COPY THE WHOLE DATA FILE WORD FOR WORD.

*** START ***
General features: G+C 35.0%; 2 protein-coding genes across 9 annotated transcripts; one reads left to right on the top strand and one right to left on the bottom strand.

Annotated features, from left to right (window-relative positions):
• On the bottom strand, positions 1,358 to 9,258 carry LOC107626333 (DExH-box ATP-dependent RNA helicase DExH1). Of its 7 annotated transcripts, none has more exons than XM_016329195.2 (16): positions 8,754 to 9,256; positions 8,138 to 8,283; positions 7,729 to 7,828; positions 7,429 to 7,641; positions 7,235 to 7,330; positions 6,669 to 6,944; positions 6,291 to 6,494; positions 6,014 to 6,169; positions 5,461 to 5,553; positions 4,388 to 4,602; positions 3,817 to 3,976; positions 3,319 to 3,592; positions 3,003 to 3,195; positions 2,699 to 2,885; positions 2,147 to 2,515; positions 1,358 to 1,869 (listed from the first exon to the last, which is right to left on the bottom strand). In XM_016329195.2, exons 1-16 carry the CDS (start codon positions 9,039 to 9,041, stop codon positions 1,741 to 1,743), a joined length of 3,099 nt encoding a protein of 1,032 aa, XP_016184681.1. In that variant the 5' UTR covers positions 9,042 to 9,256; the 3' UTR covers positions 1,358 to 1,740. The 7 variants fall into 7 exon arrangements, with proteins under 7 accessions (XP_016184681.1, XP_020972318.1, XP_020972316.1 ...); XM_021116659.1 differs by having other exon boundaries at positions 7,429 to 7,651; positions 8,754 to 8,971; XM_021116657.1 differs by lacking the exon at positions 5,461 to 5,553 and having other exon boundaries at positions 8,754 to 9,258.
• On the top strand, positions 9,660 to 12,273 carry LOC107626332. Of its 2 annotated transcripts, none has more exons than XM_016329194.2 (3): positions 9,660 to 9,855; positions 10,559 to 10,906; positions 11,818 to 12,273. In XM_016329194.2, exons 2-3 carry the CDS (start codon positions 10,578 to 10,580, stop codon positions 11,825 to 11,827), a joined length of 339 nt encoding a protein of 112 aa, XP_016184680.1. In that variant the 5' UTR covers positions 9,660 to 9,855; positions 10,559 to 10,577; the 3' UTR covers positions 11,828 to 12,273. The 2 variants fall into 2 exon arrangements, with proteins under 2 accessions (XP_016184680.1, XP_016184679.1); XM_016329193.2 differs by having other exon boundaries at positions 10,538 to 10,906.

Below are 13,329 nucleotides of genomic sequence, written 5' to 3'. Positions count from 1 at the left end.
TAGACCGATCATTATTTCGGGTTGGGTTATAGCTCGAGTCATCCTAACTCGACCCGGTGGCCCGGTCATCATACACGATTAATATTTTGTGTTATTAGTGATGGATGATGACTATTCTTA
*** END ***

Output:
General features: G+C 35.0%; 2 protein-coding genes across 9 annotated transcripts; one reads left to right on the top strand and one right to left on the bottom strand.

Annotated features, from left to right (window-relative positions):
• On the bottom strand, positions 1,358 to 9,258 carry LOC107626333 (DExH-box ATP-dependent RNA helicase DExH1). Of its 7 annotated transcripts, none has more exons than XM_016329195.2 (16): positions 8,754 to 9,256; positions 8,138 to 8,283; positions 7,729 to 7,828; positions 7,429 to 7,641; positions 7,235 to 7,330; positions 6,669 to 6,944; positions 6,291 to 6,494; positions 6,014 to 6,169; positions 5,461 to 5,553; positions 4,388 to 4,602; positions 3,817 to 3,976; positions 3,319 to 3,592; positions 3,003 to 3,195; positions 2,699 to 2,885; positions 2,147 to 2,515; positions 1,358 to 1,869 (listed from the first exon to the last, which is right to left on the bottom strand). In XM_016329195.2, exons 1-16 carry the CDS (start codon positions 9,039 to 9,041, stop codon positions 1,741 to 1,743), a joined length of 3,099 nt encoding a protein of 1,032 aa, XP_016184681.1. In that variant the 5' UTR covers positions 9,042 to 9,256; the 3' UTR covers positions 1,358 to 1,740. The 7 variants fall into 7 exon arrangements, with proteins under 7 accessions (XP_016184681.1, XP_020972318.1, XP_020972316.1 ...); XM_021116659.1 differs by having other exon boundaries at positions 7,429 to 7,651; positions 8,754 to 8,971; XM_021116657.1 differs by lacking the exon at positions 5,461 to 5,553 and having other exon boundaries at positions 8,754 to 9,258.
• On the top strand, positions 9,660 to 12,273 carry LOC107626332. Of its 2 annotated transcripts, none has more exons than XM_016329194.2 (3): positions 9,660 to 9,855; positions 10,559 to 10,906; positions 11,818 to 12,273. In XM_016329194.2, exons 2-3 carry the CDS (start codon positions 10,578 to 10,580, stop codon positions 11,825 to 11,827), a joined length of 339 nt encoding a protein of 112 aa, XP_016184680.1. In that variant the 5' UTR covers positions 9,660 to 9,855; positions 10,559 to 10,577; the 3' UTR covers positions 11,828 to 12,273. The 2 variants fall into 2 exon arrangements, with proteins under 2 accessions (XP_016184680.1, XP_016184679.1); XM_016329193.2 differs by having other exon boundaries at positions 10,538 to 10,906.

Below are 13,329 nucleotides of genomic sequence, written 5' to 3'. Positions count from 1 at the left end.
TAGACCGATCATTATTTCGGGTTGGGTTATAGCTCGAGTCATCCTAACTCGACCCGGTGGCCCGGTCATCATACACGATTAATATTTTGTGTTATTAGTGATGGATGATGACTATTCTTA